TIFF didn’t come back for you. No one is more aware of the film fest than the King streetcar passengers sent on their annual diversion. Meanwhile, those going to the Scotiabank Theatre can be secure in the knowledge that a certain Helsinki-based escalator company takes its new maintenance responsibilities seriously:

“You’re on our ground and there’s zero tolerance. You will not be welcomed back if you violate any of these rules.” TIFF’s outgoing chief Piers Handling lays down a new code of conduct. New standards include telling patrons not to yell at the volunteers.

Donald Trump is the real president of TIFF. POTUS is expected to come up a lot this weekend, including at a screening of an interrogation of Steve Bannon by Errol Morris, American Dharma. And the 30-year Michael Moore tradition of this launchpad to lament the state of the U.S.A. isn’t about to stop:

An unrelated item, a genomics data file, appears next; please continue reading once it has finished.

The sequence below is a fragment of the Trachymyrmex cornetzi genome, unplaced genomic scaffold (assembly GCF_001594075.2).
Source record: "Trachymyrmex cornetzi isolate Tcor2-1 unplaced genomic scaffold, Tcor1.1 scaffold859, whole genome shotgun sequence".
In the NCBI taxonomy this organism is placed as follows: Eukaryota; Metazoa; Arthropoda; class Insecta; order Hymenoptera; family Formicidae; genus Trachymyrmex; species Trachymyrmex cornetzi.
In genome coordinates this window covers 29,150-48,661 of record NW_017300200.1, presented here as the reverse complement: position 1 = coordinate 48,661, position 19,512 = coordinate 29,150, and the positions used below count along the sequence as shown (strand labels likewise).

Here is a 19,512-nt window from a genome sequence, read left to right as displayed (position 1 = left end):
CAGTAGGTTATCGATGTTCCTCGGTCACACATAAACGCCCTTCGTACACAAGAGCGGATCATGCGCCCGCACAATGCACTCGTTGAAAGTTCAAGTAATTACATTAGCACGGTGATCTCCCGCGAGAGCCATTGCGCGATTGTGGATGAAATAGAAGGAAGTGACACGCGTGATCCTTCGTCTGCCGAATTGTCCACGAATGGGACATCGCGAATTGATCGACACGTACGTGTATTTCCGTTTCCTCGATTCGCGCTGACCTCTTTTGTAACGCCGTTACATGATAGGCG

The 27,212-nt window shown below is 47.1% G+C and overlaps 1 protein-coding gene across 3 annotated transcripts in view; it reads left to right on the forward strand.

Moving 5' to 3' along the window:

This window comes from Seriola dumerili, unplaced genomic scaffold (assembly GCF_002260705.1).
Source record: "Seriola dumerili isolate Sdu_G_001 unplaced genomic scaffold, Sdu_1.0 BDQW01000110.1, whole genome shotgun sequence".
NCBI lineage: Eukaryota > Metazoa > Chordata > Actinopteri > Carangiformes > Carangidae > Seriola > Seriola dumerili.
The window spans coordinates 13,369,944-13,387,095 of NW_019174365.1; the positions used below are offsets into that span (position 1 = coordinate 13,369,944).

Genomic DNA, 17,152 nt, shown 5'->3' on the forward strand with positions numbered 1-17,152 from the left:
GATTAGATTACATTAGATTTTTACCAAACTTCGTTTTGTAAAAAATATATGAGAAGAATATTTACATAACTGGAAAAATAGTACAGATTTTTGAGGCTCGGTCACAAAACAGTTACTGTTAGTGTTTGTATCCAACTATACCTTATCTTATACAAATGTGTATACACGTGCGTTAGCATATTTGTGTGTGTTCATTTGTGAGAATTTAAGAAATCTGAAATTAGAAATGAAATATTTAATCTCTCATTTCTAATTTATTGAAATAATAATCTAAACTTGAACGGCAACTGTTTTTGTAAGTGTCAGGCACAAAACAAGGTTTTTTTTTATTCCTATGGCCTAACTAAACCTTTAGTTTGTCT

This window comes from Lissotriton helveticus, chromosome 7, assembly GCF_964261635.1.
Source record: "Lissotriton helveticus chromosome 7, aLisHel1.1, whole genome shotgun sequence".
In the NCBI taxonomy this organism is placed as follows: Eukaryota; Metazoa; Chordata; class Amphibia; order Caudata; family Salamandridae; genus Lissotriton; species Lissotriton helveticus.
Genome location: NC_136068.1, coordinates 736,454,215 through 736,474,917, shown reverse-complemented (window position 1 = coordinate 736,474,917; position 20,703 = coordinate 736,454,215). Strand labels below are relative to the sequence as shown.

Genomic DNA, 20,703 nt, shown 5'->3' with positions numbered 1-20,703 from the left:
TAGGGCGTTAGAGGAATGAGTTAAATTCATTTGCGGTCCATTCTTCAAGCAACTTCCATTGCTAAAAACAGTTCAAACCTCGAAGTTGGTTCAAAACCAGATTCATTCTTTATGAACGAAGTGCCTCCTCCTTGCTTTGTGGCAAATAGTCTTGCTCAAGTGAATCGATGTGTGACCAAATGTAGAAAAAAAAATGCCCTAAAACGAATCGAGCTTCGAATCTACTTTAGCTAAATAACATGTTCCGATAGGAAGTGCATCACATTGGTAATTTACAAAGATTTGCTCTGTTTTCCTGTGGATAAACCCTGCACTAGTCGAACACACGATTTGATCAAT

The deleted back pages of Now Magazine. Adult classifieds will no longer be printed in the alt-weekly, deferring to the internet’s “robust marketplace.” The change coincides with Now’s inspiration, the Village Voice, ceasing all publication after 63 years.

The Pointer arrives just in time for Patrick Brown. Former Toronto Star reporter San Grewal has launched a journalism outlet for Brampton. Behind its paywall are the results of a Forum Research poll that show Brown with 33 per cent support, compared to 41 per cent for mayor Linda Jeffrey. 

Jagmeet Singh is walking a tight tightrope. John Ivison has a column about how the NDP is pondering a new leader if its current one fails to win the Burnaby South byelection. For now, Singh is getting limited exposure in the NDP’s fundraising pitches, while the others stay fixated upon this face:

Everybody’s talking about refusing to talk about Faith Goldy. Graeme Gordon’s transcript of talk with the fringe mayoral candidate was criticized for failing to address her past comments on topics like “white genocide.” Gordon has admitted to these lapses, and Canadaland has Jesse Brown chewing him out.

Word of the moment


President Kiefer Sutherland’s cancelled show has been rescued by Netflix—and, despite a previously contracted relocation to L.A., it will still be shot in Toronto.

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